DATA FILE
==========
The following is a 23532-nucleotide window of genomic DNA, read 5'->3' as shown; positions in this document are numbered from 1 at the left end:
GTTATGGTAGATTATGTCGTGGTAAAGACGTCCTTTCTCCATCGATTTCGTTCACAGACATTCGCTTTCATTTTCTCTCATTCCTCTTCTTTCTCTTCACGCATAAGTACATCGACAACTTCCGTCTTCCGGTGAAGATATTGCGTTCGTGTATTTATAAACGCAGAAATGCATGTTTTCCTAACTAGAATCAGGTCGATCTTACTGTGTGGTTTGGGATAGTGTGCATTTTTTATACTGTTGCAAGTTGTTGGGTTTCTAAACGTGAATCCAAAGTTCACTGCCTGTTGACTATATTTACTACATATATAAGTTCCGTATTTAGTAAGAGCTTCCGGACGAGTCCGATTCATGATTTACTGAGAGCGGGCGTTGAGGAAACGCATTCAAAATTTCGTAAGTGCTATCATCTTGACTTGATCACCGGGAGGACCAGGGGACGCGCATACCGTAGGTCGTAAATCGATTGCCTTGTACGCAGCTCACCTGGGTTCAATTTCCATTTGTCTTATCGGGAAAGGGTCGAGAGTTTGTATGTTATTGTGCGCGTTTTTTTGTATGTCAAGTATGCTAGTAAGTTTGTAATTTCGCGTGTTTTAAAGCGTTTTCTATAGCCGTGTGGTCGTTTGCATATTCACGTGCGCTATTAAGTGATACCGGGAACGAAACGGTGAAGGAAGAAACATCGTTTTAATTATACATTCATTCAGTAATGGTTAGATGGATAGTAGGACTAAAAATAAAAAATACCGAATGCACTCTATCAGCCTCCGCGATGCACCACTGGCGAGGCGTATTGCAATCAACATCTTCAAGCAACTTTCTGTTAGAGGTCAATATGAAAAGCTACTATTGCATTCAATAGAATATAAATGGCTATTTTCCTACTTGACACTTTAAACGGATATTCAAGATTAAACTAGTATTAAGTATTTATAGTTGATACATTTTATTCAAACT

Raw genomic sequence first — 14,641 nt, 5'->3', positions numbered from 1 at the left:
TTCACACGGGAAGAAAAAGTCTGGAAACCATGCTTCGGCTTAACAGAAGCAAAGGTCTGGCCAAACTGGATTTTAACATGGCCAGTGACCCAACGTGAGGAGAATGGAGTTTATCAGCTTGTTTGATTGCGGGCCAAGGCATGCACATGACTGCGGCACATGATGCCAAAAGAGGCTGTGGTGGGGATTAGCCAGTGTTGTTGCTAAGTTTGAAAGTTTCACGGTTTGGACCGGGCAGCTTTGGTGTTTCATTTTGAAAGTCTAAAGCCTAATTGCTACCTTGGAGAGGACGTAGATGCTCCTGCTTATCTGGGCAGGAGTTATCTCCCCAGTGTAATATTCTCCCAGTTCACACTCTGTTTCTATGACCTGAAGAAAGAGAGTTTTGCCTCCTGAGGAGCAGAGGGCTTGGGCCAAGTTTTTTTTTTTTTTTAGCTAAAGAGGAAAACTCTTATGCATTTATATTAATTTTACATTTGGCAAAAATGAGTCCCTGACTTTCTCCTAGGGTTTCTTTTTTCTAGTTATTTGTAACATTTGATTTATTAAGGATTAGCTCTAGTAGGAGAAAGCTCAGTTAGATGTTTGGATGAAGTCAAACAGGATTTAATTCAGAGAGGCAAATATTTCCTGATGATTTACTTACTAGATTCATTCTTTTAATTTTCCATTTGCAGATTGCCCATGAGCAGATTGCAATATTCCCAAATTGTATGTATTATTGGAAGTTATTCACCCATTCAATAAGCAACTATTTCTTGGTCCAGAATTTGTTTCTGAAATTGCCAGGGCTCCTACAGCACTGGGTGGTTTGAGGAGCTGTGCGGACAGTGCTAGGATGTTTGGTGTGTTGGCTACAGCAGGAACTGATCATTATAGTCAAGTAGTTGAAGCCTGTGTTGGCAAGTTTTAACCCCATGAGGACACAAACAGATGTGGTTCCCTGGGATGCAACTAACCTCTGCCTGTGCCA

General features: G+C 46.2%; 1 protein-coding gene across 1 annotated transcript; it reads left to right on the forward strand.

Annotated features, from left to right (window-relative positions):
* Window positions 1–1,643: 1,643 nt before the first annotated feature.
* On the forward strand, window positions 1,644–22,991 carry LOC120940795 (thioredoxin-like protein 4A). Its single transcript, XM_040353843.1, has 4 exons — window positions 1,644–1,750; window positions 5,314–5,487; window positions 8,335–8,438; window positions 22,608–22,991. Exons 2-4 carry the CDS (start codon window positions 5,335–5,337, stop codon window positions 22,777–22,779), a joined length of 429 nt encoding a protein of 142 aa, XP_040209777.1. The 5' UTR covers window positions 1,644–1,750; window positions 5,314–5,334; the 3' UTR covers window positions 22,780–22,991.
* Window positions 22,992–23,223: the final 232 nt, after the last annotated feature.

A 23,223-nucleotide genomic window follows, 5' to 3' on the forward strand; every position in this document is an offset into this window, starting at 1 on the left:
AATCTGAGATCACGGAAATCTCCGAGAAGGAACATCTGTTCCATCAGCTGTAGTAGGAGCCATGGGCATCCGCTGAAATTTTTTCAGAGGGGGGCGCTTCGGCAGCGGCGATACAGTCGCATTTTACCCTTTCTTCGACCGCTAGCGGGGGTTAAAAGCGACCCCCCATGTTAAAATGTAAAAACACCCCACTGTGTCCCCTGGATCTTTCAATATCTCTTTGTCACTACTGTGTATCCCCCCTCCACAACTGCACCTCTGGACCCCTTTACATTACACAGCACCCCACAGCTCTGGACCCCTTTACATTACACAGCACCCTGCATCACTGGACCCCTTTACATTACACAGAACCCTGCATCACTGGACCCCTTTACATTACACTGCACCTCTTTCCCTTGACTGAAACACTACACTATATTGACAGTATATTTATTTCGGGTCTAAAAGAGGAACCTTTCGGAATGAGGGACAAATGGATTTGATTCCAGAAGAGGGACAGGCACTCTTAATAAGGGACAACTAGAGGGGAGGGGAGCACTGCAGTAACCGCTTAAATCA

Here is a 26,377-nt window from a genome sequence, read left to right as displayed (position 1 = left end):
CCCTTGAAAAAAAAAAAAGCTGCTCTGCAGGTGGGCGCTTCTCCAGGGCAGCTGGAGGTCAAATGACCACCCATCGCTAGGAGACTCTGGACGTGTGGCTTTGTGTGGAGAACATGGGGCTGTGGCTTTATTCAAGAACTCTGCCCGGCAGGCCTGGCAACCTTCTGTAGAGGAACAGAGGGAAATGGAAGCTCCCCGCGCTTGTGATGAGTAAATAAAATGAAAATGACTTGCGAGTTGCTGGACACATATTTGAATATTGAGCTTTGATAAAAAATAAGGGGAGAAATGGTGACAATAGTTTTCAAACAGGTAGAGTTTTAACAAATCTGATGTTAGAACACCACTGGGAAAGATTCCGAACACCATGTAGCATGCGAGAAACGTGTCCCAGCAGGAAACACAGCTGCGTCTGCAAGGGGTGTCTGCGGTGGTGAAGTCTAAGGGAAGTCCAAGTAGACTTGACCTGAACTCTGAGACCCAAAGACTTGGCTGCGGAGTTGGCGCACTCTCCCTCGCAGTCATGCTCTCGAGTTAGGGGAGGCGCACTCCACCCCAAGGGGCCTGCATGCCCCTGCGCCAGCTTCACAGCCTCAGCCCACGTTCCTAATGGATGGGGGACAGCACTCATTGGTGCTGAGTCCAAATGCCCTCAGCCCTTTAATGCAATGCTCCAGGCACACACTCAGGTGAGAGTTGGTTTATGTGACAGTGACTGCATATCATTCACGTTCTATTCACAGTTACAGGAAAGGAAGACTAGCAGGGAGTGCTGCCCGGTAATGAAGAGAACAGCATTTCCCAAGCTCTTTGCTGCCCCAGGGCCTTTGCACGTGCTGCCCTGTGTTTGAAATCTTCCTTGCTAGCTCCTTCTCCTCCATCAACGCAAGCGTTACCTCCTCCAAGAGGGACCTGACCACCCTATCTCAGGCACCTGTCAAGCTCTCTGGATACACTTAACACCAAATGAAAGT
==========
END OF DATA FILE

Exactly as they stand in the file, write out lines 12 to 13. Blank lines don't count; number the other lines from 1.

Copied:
Here is a 26,377-nt window from a genome sequence, read left to right as displayed (position 1 = left end):
CCCTTGAAAAAAAAAAAAGCTGCTCTGCAGGTGGGCGCTTCTCCAGGGCAGCTGGAGGTCAAATGACCACCCATCGCTAGGAGACTCTGGACGTGTGGCTTTGTGTGGAGAACATGGGGCTGTGGCTTTATTCAAGAACTCTGCCCGGCAGGCCTGGCAACCTTCTGTAGAGGAACAGAGGGAAATGGAAGCTCCCCGCGCTTGTGATGAGTAAATAAAATGAAAATGACTTGCGAGTTGCTGGACACATATTTGAATATTGAGCTTTGATAAAAAATAAGGGGAGAAATGGTGACAATAGTTTTCAAACAGGTAGAGTTTTAACAAATCTGATGTTAGAACACCACTGGGAAAGATTCCGAACACCATGTAGCATGCGAGAAACGTGTCCCAGCAGGAAACACAGCTGCGTCTGCAAGGGGTGTCTGCGGTGGTGAAGTCTAAGGGAAGTCCAAGTAGACTTGACCTGAACTCTGAGACCCAAAGACTTGGCTGCGGAGTTGGCGCACTCTCCCTCGCAGTCATGCTCTCGAGTTAGGGGAGGCGCACTCCACCCCAAGGGGCCTGCATGCCCCTGCGCCAGCTTCACAGCCTCAGCCCACGTTCCTAATGGATGGGGGACAGCACTCATTGGTGCTGAGTCCAAATGCCCTCAGCCCTTTAATGCAATGCTCCAGGCACACACTCAGGTGAGAGTTGGTTTATGTGACAGTGACTGCATATCATTCACGTTCTATTCACAGTTACAGGAAAGGAAGACTAGCAGGGAGTGCTGCCCGGTAATGAAGAGAACAGCATTTCCCAAGCTCTTTGCTGCCCCAGGGCCTTTGCACGTGCTGCCCTGTGTTTGAAATCTTCCTTGCTAGCTCCTTCTCCTCCATCAACGCAAGCGTTACCTCCTCCAAGAGGGACCTGACCACCCTATCTCAGGCACCTGTCAAGCTCTCTGGATACACTTAACACCAAATGAAAGT